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Irish Catholic Church Plans Inquiry

Jun 27, 2002 | AP The Roman Catholic Church in Ireland appointed a retired judge Thursday to oversee an investigation of its record in handling sex-abuse allegations — but said many internal disciplinary records already had been destroyed.

Archbishop Sean Brady said Gillian Hussey, a 65-year-old former judge, would have total freedom to appoint the rest of her seven-person commission. It was expected to begin investigating in September, publish its first report by February and its final recommendations in 2004.

"The purpose of the commission is to establish the truth about the extent of child sexual abuse within the Catholic Church in Ireland, and the response of church authorities to complaints of such abuse," Brady said.

"I am convinced that the work of the commission will remove the uncertainty which has undermined the confidence and trust of the laity in the church," he said.

Brady said many internal documents into reported abuse cases had been destroyed in line with past church practice. He also predicted that some accused figures would turn to the Vatican ( news - web sites) for legal protection, though he hoped more would confess their sins.

"It is true, of course, they have rights under canon law, but I would also hope they appreciate that this is a serious matter for the church and will understand our efforts to arrive at the truth," he said.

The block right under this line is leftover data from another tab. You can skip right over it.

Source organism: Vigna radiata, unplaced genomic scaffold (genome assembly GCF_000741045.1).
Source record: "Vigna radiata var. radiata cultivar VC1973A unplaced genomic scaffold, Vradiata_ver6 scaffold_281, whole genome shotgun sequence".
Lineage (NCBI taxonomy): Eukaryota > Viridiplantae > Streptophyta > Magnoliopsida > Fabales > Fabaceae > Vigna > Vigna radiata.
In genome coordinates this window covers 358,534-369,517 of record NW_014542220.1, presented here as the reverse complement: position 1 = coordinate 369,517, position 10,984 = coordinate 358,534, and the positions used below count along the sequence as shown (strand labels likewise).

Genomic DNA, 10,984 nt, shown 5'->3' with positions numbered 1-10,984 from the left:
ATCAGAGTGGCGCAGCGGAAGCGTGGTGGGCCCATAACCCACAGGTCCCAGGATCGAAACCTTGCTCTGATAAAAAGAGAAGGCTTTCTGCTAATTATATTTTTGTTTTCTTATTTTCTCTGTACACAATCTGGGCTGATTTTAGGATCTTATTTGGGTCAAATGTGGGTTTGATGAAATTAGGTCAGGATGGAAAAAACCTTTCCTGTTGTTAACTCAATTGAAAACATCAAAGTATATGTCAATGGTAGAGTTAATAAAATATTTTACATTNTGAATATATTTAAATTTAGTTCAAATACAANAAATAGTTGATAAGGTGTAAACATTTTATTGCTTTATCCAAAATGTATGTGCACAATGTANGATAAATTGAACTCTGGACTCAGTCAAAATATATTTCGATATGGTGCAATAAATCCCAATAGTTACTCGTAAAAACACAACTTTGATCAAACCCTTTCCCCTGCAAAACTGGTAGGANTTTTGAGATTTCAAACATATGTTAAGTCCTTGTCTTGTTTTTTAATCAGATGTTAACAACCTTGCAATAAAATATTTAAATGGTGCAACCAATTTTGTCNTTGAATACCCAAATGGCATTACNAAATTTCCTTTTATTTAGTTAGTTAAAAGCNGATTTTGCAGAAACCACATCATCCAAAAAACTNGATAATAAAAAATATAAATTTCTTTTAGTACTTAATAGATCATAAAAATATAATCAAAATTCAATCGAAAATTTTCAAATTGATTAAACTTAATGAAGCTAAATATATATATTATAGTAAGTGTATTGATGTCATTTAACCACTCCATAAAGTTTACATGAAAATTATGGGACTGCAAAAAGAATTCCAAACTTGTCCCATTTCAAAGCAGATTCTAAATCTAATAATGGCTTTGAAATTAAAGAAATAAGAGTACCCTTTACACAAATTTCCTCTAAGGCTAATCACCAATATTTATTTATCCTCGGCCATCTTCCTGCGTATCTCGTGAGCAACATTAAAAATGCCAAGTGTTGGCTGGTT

Revelations of widespread sexual abuse by priests, and its frequent cover-up by church leaders, has been battering the reputation of the church in this predominantly Catholic country for nearly a decade.

The failure to extradite one serially abusive priest to Northern Ireland triggered the collapse of an Irish government in 1994, and opened the floodgates for scores of criminal and civil actions against other priests.

Seeking to control their liabilities, the church's teaching orders in Ireland in January made a landmark deal with the government to provide $125 million to a state-run fund for victims.

A new wave of allegations in April forced one of church's most popular figures, Bishop Brendan Comiskey, to resign over his supervision of several pedophile priests in his diocese. The church's remaining bishops staged an emergency conference and decided they must establish a fact-finding commission to assuage public anger.

Hussey, who brings to her appointment a reputation for outspokenness, open-mindedness and energy, retired earlier this year as a criminal and civil-court judge.

Her new job looks daunting. The church says she should identify the extent of abuse in each of Ireland's 26 dioceses and examine, case by case, what bishops and other supervisors knew and what actions, if any, they took. Some allegations go back to the 1950s.

The commission is also supposed to assess how each diocese has been observing new rules introduced in 1996 designed to encourage the public to report allegations against priests and other church officials.

The church specified one restriction on the commission's findings: It "should not identify or render identifiable" any victims or abusers.

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